Aerial view of GEM-tower (Bart van Overbeeke)

Innovation

Eindhoven university unveils “Green Energy Mill” to power festivals renewably

9 August 2019 | By GCR Staff | 0 Comments

Summer is the time for music festivals, but almost all of them in Europe use polluting diesel generators to pump out the beats and light the sky with lasers.

As a sustainable alternative, over the past two years researchers at Eindhoven University of Technology (TU/e) and nine companies have developed a 21m-high, foldable tower festooned with solar panels, with a vertical wind turbine on top.

Easily transportable, and requiring less than a day to set up, the “Green Energy Mill” (GEM-tower) is designed to power festivals renewably. 

On 5 August, their prototype was fully erected on the TU/e campus for the first time, ahead of the first practical test that will take place next week at Pukkelpop music festival in Hasselt, Belgium.

The Ultra Europe music festival, Split, Croatia, 2016 (Ultrafan123/CC BY-SA 4.0)

For years, the polluting nature of festivals has bothered Faas Moonen, TU/e’s associate professor of Innovative Structural Design.

With a €2.3m subsidy from Interreg Europe, he began work in 2017 on a sustainable alternative, appointing a postdoc and three PDEng researchers to help him. 

Nine companies, including the Pukkelpop festival organisers and music promoter Eurosonic Noorderslag, joined the mission (see credits at bottom).

“Eventually, a whole group of towers will have to travel around the European festivals and provide them with 100% sustainable energy,” says Moonen. “I also hope that their striking appearance will make festival goers more aware of sustainability.”

A portable puzzle

The team’s challenge was combining different renewable power-generating techniques in a way that was effective, safe, portable and attractive. 

“That was quite a puzzle,” said Moonen.

Although the precise yield of the tower has yet to be proven through tests, it should be able to generate electricity for 261 days per year.

At the bottom is a three-metre-high battery pack that can store 90kWh of electricity.

Thanks to 300 hinged joints fixed by 542 bolts, the 14-metre-high, 3500kg steel structure folds down into a mass just a metre high (Bart van Overbeeke)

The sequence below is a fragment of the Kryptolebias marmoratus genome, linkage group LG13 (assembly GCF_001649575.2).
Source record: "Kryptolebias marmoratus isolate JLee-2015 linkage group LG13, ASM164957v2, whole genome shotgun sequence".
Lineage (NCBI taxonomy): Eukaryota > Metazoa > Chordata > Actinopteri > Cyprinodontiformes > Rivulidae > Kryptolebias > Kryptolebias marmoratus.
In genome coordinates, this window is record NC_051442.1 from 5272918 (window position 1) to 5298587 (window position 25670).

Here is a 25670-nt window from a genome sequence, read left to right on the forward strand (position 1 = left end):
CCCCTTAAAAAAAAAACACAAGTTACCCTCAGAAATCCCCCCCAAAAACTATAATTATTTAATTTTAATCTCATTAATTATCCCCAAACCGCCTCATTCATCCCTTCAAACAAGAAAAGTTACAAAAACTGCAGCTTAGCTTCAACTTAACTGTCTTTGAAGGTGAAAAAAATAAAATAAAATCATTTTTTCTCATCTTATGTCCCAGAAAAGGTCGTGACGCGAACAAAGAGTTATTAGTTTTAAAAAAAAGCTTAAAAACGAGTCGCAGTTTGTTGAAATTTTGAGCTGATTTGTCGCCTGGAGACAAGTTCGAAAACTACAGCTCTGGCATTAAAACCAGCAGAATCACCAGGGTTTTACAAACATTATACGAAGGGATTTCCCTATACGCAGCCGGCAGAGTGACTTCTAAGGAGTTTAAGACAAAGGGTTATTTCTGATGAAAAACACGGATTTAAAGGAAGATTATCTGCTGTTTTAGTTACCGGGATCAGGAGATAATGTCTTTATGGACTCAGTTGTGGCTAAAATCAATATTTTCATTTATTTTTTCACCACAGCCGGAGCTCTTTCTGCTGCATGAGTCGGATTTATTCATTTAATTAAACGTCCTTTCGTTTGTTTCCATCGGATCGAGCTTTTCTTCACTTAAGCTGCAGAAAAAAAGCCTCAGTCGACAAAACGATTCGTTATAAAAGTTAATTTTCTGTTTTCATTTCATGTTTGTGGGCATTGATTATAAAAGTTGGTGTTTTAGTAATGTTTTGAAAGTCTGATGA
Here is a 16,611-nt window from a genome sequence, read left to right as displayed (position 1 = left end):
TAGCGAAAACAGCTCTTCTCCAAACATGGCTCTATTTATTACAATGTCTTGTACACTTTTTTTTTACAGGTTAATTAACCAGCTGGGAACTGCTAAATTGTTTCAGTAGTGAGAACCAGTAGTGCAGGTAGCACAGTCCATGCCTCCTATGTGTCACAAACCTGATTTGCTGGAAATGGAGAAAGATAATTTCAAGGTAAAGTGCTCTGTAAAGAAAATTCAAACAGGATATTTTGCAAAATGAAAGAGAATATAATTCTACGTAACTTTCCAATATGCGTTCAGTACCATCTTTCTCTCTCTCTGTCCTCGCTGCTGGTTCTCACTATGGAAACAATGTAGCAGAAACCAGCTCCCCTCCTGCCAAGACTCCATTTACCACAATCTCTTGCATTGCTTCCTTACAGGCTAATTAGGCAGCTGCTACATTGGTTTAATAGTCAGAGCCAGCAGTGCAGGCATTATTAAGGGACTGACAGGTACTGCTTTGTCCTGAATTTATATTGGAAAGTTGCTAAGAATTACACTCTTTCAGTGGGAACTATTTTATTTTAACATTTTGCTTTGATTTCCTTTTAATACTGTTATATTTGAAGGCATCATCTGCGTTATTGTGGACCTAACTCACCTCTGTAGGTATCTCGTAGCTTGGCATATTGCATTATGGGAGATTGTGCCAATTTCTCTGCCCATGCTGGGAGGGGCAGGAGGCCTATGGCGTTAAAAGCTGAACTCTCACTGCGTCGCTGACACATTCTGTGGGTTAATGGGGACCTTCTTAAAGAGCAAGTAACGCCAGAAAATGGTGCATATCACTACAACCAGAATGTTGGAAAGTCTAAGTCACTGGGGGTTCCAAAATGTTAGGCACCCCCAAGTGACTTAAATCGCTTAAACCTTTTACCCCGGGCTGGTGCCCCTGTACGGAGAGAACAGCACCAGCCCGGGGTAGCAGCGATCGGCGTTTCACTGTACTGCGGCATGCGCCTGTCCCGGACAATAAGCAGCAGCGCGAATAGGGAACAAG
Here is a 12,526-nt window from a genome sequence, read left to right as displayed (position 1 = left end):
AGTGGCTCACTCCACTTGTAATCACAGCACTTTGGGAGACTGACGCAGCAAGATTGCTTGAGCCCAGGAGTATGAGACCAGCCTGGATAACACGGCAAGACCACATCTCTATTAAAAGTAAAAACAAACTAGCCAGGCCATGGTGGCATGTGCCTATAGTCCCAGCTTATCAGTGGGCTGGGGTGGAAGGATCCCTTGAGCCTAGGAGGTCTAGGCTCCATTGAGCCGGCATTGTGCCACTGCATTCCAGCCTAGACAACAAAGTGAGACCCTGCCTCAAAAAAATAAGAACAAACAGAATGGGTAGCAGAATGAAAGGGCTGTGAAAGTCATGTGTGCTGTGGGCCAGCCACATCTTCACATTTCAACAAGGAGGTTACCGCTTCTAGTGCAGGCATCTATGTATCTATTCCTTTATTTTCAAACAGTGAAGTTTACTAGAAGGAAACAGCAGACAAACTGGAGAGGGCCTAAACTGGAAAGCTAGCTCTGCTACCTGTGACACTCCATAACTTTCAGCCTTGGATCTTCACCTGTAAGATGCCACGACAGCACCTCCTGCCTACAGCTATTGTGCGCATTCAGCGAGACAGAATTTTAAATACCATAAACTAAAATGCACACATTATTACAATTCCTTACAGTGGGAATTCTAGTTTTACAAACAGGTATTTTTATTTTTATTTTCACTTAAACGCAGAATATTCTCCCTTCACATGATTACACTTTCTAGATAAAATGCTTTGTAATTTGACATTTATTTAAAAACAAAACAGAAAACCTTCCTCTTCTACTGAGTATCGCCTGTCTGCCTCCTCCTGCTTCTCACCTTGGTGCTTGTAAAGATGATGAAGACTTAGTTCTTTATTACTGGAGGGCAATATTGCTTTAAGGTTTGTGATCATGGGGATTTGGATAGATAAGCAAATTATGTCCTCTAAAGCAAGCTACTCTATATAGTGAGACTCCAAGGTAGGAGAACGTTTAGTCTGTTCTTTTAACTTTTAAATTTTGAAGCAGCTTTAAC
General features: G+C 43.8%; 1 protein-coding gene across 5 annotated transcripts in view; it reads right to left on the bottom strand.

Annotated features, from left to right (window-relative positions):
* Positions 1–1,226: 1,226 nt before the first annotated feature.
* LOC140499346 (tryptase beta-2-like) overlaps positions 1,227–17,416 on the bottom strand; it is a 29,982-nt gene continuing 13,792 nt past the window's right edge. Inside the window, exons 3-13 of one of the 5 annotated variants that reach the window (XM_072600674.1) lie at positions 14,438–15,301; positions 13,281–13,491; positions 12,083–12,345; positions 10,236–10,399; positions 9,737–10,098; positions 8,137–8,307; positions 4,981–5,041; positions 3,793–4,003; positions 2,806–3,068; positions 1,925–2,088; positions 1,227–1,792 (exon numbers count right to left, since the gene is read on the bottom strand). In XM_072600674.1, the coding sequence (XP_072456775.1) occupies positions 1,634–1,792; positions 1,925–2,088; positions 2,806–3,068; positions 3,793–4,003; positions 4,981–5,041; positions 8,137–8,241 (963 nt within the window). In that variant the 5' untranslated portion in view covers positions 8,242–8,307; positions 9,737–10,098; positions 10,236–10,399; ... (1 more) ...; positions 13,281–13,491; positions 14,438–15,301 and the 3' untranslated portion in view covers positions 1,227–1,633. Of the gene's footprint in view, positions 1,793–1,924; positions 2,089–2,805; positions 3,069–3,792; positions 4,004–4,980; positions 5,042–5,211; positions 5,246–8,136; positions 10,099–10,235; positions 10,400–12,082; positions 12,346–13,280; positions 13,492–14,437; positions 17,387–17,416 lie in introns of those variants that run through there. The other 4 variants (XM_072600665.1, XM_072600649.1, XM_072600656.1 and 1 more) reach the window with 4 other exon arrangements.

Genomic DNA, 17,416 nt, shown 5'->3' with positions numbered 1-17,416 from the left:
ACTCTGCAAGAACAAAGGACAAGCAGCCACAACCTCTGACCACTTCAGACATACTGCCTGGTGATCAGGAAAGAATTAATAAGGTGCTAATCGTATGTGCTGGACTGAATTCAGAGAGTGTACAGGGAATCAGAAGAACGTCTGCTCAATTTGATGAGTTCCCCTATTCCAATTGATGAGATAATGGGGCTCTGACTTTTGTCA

Home-grown solar collectors

Most of the energy is generated by a vertical wind turbine weighing 700kg installed at 18m height, where the wind is known to blow harder.

If there’s no wind, 144 flexible, thin-foil solar cells bolted all the way up each side of the tower pick up the slack. 

To please the eye, TU/e developed 40 coloured Luminescent Solar Concentrator panels, which have the added benefit of generating power even in cloudy conditions, as they catch light and transfer them to the panel’s edges, where solar cells convert the concentrated beams into electricity. 

They were developed in the research group of Prof. Michael Debije in TU/e’s Department of Chemical Engineering and Chemistry. 

Said Moonen: “In both the shade and in the sun, they provide energy. Even on a completely cloudy day, they continue to produce electricity.”

For good measure at Pukkelpop, the research team is supplying 72 large, flexible solar cells, which the festival organisers can put on the roofs of their food stalls and other structures, and these connect to the tower’s battery pack.

GEM-tower’s turbine (Bart van Overbeeke)

Power mill in a suitcase

The team decided GEM-tower had to be foldable to make transport more sustainable. 

So, thanks to 300 hinged joints fixed by 542 bolts, the 14m-high, 3500kg steel structure folds down into a mass just a metre high.

It takes less than a day to assemble, and a crane is required, but the team intends for the next version to unfold automatically at the push of a button.

Once extended, the tower is free standing thanks to its base comprising 2.7 cubic metres of concrete.

This year GEM-tower will be tested, ahead of planned full operation at festivals in 2020.

“We will then start building a new tower which will generate even more power and can also be folded out automatically,” said Moonen. 

“In addition to the towers, we also want to keep our eyes open to other forms of sustainable energy generation. My dream is to eventually provide all kinds of large-scale events – in both summer and winter – with sustainable electricity through a network of batteries, towers, solar cells and other sustainable innovations.”

Team credits

Project leader Faas Moonen is supported by PDEng researchers Floor van Schie, Patrick Lenaers and Marius Lazauskas, and postdoc Ester Pujadas-Gispert.

Nine partners in the project include: IBIS-Power, Double2, Pukkelpop, Off Grid Energy Limited, Dour, RPS, Eurosonic Noorderslag, Flexotels and ZAP.

Visit the website for more information. 

Top image: aerial view of GEM-tower (Bart van Overbeeke)